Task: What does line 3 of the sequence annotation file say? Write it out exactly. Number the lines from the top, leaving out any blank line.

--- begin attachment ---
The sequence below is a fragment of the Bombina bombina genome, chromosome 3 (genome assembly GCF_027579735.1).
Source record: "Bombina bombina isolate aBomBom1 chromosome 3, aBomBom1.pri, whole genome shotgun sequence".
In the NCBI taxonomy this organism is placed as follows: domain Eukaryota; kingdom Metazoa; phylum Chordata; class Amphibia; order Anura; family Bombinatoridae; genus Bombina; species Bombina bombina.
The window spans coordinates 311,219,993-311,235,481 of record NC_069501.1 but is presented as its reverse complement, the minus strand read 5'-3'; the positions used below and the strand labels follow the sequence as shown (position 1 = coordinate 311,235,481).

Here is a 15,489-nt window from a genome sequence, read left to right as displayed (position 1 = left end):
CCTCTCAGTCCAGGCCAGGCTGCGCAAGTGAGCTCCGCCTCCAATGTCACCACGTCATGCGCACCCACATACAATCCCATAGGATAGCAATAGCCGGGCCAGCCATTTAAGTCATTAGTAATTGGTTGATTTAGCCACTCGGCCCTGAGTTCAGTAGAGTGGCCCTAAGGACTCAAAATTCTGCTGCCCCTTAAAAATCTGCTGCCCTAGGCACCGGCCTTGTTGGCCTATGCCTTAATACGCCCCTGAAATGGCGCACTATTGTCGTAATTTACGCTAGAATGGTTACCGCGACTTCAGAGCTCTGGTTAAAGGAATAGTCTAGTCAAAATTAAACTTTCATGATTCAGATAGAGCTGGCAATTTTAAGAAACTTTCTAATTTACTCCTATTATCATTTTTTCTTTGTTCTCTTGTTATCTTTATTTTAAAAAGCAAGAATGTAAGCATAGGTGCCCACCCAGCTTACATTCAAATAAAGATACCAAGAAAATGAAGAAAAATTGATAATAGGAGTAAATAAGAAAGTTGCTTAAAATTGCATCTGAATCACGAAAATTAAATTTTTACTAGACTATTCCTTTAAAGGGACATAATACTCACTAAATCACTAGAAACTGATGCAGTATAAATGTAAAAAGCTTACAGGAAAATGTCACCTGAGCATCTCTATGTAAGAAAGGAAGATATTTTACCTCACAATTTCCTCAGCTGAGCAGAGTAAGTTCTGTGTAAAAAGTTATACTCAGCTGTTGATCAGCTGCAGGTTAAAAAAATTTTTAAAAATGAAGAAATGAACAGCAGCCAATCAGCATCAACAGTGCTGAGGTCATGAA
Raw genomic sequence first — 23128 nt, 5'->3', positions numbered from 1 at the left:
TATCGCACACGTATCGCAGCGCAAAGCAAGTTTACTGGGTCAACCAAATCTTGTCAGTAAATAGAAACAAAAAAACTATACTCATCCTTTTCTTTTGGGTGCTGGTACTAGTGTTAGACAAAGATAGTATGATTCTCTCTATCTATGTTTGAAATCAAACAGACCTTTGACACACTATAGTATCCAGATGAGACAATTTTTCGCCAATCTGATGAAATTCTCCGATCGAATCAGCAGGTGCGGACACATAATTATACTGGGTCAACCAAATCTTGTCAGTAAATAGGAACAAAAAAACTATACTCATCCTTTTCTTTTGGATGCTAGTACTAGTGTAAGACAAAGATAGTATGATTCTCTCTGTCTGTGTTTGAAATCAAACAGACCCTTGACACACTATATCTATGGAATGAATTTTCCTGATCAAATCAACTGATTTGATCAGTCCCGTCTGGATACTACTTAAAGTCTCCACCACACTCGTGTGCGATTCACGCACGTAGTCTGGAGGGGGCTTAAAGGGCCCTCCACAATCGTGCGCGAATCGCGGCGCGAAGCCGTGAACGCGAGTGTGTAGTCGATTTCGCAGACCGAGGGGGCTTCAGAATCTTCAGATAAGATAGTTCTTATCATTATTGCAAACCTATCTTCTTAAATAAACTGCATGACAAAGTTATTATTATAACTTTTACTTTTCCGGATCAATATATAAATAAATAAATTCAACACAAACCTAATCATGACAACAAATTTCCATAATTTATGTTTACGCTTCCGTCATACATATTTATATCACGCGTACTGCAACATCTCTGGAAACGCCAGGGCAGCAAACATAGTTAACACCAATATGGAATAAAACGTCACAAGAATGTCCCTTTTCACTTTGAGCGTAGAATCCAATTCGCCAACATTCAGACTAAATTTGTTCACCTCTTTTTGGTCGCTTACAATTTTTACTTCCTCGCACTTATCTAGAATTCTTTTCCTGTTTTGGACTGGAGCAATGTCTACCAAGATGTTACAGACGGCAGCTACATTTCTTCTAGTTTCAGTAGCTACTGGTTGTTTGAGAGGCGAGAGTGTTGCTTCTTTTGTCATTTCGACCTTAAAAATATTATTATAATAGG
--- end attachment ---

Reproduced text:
In the NCBI taxonomy this organism is placed as follows: domain Eukaryota; kingdom Metazoa; phylum Chordata; class Amphibia; order Anura; family Bombinatoridae; genus Bombina; species Bombina bombina.